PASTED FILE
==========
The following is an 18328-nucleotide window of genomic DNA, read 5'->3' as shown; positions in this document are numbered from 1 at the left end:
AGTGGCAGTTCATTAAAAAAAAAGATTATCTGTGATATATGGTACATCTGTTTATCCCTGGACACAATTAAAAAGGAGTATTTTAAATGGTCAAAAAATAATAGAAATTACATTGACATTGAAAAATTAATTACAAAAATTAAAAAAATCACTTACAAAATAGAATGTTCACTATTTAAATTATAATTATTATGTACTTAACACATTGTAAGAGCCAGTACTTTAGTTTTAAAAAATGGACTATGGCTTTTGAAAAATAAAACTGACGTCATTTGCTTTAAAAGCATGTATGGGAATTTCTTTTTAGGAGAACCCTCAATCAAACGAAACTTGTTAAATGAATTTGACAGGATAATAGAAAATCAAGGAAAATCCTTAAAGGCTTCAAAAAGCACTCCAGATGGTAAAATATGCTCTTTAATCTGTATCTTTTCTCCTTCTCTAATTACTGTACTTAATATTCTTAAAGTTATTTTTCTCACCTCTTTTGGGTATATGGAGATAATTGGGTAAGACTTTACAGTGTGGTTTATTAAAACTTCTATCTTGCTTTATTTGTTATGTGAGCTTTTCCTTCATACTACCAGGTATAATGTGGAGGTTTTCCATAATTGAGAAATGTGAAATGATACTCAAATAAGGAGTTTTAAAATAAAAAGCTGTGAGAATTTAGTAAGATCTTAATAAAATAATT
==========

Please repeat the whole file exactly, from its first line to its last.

The following is an 18328-nucleotide window of genomic DNA, read 5'->3' as shown; positions in this document are numbered from 1 at the left end:
AGTGGCAGTTCATTAAAAAAAAAGATTATCTGTGATATATGGTACATCTGTTTATCCCTGGACACAATTAAAAAGGAGTATTTTAAATGGTCAAAAAATAATAGAAATTACATTGACATTGAAAAATTAATTACAAAAATTAAAAAAATCACTTACAAAATAGAATGTTCACTATTTAAATTATAATTATTATGTACTTAACACATTGTAAGAGCCAGTACTTTAGTTTTAAAAAATGGACTATGGCTTTTGAAAAATAAAACTGACGTCATTTGCTTTAAAAGCATGTATGGGAATTTCTTTTTAGGAGAACCCTCAATCAAACGAAACTTGTTAAATGAATTTGACAGGATAATAGAAAATCAAGGAAAATCCTTAAAGGCTTCAAAAAGCACTCCAGATGGTAAAATATGCTCTTTAATCTGTATCTTTTCTCCTTCTCTAATTACTGTACTTAATATTCTTAAAGTTATTTTTCTCACCTCTTTTGGGTATATGGAGATAATTGGGTAAGACTTTACAGTGTGGTTTATTAAAACTTCTATCTTGCTTTATTTGTTATGTGAGCTTTTCCTTCATACTACCAGGTATAATGTGGAGGTTTTCCATAATTGAGAAATGTGAAATGATACTCAAATAAGGAGTTTTAAAATAAAAAGCTGTGAGAATTTAGTAAGATCTTAATAAAATAATT